When my mother turned off the light and left me in the dark, fear gripped my heart for a bit. I had wondered if those strange whispers and creatures were going to come for me when I went to bed. I had heard them before, I was sure of it. Would they wait for me to sleep? Would they just come in the dark? What were they, were they human? I couldn’t close my eyes, I was too frightened. The noises never came though. I could hear my grandfather’s snoring on the other side of my wall and my mother’s softer sleeping sighs as well. I couldn’t stay awake forever, as hard as I tried. I set the duck on the dresser beside me and bid it goodnight before falling back to sleep.
I heard them again. I was sure of it. Footsteps heading towards my bed. I had awoken before they got to me and could hear them. My breath caught and my hand moved slowly over to my dresser, feeling the rubber of the duck and where its head was turned, facing me. I’m not sure what compelled me to do it, but as a kid, you get some crazy ideas of what might help and protect you. In a moment, I grabbed the toy from my dresser and pointed its gaze to the sound, yelling “Go away!”

To my surprise, I heard a pair of tiny shrieks and something move through the open door, small footsteps on the stairs. I panted, holding the toy tight. Someone was there. They were real, I wasn’t imagining it. I wasn’t going to waste any time. I jumped from my bed and dashed into the master bedroom, duck still in my hand.

“Mommy, Grandpa, there’s something upstairs!” I called out, shocking them both and my mother turning on the light. I ran into her arms and buried my face in her chest, telling her of the kids in my room, the talking, that I heard them run up the stairs. My mother tried to calm me down, but my grandfather seemed angry and ripped me from her arms, holding mine and telling me to stop this nonsense and go back to bed, stop telling lies. My mother looked cross at him and told him that I was frightened and should stay with them. He argued that there was no one in this house and I wasn’t going to learn to handle myself unless I stopped being coddled. Not wanting to keep an argument going that late at night, my mother got up and said she’d stay in my bed for the night and keep watch over me. Looking irritated, my grandfather grunted and curled back up in bed, telling her to turn off the damn light on her way out.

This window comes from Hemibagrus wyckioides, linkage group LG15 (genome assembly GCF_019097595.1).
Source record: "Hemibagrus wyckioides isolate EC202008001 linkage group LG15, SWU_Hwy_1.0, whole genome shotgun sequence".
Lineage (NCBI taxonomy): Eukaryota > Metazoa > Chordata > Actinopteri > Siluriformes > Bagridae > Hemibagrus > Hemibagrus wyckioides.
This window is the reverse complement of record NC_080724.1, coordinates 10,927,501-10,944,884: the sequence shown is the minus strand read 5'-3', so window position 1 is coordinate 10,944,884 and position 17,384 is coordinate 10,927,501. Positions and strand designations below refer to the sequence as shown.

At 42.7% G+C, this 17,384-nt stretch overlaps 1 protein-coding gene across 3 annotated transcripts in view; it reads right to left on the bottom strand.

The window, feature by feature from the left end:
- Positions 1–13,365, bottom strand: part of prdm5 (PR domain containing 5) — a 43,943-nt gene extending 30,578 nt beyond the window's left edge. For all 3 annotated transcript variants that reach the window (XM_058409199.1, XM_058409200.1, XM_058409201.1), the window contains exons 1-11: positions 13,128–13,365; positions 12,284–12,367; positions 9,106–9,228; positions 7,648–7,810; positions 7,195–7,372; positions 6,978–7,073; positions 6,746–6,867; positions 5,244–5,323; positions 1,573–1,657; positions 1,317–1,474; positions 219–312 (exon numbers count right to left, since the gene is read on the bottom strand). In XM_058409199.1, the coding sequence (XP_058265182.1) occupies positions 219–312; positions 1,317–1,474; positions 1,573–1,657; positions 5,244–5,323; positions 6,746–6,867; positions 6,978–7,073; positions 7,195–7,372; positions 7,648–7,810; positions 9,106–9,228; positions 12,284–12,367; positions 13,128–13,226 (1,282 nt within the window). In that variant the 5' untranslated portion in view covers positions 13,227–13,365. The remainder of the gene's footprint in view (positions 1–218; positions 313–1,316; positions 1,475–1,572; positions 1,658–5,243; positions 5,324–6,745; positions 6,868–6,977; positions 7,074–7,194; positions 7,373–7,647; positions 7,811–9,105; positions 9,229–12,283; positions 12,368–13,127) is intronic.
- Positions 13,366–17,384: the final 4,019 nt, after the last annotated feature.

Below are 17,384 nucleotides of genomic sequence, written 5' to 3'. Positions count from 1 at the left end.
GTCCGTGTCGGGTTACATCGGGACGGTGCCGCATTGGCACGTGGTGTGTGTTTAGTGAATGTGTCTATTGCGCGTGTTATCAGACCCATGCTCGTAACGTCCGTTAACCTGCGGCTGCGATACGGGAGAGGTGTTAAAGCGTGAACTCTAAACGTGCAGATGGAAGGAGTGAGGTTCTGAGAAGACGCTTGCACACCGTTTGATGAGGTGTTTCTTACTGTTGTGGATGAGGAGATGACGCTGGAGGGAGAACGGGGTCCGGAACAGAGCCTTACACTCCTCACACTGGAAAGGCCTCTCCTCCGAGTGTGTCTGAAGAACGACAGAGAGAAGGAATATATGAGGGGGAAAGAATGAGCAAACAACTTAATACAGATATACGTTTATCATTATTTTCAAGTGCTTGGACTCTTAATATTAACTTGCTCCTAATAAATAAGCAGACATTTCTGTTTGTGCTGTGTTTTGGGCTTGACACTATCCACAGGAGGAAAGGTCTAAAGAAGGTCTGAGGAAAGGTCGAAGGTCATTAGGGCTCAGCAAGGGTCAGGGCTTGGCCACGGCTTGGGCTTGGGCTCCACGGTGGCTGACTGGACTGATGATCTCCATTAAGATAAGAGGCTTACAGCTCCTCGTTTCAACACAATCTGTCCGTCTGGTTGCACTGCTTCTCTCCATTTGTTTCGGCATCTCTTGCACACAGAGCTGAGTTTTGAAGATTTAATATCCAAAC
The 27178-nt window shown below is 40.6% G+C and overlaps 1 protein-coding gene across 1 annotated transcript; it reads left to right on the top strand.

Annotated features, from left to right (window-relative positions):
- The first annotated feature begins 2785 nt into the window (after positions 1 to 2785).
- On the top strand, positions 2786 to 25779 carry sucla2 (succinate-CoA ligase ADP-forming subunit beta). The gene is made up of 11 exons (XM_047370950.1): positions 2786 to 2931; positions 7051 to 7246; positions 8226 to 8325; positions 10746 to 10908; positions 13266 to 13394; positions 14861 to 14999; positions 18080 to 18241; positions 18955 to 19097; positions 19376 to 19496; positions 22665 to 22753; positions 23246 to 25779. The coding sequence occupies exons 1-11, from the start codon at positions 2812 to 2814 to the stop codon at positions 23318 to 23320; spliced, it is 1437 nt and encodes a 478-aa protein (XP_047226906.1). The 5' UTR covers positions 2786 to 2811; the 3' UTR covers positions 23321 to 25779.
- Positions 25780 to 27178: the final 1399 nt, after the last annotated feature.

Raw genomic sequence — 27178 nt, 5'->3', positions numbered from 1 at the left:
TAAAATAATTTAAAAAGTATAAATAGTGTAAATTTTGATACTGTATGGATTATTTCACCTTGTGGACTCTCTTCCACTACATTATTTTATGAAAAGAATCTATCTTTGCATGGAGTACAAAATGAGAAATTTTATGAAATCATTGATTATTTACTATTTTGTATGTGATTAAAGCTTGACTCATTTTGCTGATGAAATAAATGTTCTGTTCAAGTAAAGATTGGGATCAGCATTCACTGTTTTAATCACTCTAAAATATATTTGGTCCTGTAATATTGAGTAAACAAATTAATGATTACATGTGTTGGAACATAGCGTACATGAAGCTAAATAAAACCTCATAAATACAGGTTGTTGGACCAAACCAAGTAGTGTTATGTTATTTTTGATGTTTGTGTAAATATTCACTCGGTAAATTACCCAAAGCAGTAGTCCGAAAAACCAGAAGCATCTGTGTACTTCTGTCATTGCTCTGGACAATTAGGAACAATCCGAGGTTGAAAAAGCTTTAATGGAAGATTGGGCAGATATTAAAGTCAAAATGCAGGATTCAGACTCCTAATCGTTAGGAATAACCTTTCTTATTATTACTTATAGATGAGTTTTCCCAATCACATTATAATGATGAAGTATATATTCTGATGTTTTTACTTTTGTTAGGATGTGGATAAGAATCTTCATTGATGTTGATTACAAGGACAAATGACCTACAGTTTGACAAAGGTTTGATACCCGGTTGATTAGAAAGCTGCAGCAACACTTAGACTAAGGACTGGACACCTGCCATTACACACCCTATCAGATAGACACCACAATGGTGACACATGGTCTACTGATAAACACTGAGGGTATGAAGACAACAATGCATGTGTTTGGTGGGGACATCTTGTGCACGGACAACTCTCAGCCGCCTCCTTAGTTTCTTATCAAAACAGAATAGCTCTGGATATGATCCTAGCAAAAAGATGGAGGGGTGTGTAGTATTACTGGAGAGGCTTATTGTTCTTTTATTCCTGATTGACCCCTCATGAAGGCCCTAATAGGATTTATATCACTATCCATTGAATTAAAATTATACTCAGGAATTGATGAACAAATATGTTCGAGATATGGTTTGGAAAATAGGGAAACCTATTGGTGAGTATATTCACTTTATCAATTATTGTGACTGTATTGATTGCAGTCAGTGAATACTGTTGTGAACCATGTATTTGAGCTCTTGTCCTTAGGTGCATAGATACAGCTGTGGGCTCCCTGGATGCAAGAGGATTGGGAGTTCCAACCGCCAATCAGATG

My mother held me all night in my small bed. I think she must have been uncomfortable, but she didn’t seem to mind at all. Her warmth was comforting and within minutes, I had fallen back to sleep.

She did this every night for the next three nights, particularly as my fever got worse. The whispers stayed away when she was there, and after the first day, I grew nervous about napping when she wasn’t home. It left me worn out and exhausted, aggravating my illness. I felt a heavy throbbing in my ears and the morning of the fourth day, I couldn’t hear at all.

The doctor had said I had a severe ear infection and needed a lot of rest and antibiotics. It was an unnerving thing, not being able to hear. You take it for granted when you can, all the little things you missed. I wasn’t able to hear the tea kettle in the kitchen, nor the creak of the floorboards as I walked up and down the stairs, nor the sound of birds in the forest out behind the backyard. During this time, the duck, who I had named Leonard, never left my side. Whatever those things were, they didn’t seem to like him. He seemed to like me though and as I carried him around, his eyes seemed to get darker and shinier.

My fever spiked in the night and I could barely move from my bed. My mother watched over me, worried. She wrote things down on a notepad so I could understand what she was saying. She talked to my grandfather a lot and even though I couldn’t hear, I could tell they were fighting by the looks on their faces. When he left, she looked defeated and wrote something down on the paper.

“Mommy will be sleeping in Grandpa’s room tonight. You just call if you need anything, okay?”

I nodded and she kissed my forehead, the little concerned wrinkle in her brow as she turned off the light. I was so tired, that once she left the door, my eyes closed into sleep.